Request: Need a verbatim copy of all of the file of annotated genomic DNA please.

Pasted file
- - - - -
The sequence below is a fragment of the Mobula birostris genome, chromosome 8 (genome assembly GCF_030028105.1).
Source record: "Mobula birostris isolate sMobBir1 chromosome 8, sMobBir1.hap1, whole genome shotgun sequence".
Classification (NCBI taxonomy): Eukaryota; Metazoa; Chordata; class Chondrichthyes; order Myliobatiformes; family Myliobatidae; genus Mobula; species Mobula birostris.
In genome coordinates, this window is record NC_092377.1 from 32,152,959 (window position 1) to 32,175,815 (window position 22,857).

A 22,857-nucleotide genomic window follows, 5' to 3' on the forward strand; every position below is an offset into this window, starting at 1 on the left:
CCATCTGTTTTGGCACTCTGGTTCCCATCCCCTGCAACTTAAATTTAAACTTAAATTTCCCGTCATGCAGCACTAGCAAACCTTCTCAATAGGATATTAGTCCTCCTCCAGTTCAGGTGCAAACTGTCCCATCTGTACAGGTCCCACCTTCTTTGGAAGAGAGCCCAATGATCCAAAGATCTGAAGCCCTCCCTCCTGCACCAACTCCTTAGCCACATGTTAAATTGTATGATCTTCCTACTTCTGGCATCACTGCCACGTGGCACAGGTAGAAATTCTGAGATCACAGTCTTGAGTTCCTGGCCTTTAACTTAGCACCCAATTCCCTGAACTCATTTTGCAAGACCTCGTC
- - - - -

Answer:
The sequence below is a fragment of the Mobula birostris genome, chromosome 8 (genome assembly GCF_030028105.1).
Source record: "Mobula birostris isolate sMobBir1 chromosome 8, sMobBir1.hap1, whole genome shotgun sequence".
Classification (NCBI taxonomy): Eukaryota; Metazoa; Chordata; class Chondrichthyes; order Myliobatiformes; family Myliobatidae; genus Mobula; species Mobula birostris.
In genome coordinates, this window is record NC_092377.1 from 32,152,959 (window position 1) to 32,175,815 (window position 22,857).

A 22,857-nucleotide genomic window follows, 5' to 3' on the forward strand; every position below is an offset into this window, starting at 1 on the left:
CCATCTGTTTTGGCACTCTGGTTCCCATCCCCTGCAACTTAAATTTAAACTTAAATTTCCCGTCATGCAGCACTAGCAAACCTTCTCAATAGGATATTAGTCCTCCTCCAGTTCAGGTGCAAACTGTCCCATCTGTACAGGTCCCACCTTCTTTGGAAGAGAGCCCAATGATCCAAAGATCTGAAGCCCTCCCTCCTGCACCAACTCCTTAGCCACATGTTAAATTGTATGATCTTCCTACTTCTGGCATCACTGCCACGTGGCACAGGTAGAAATTCTGAGATCACAGTCTTGAGTTCCTGGCCTTTAACTTAGCACCCAATTCCCTGAACTCATTTTGCAAGACCTCGTC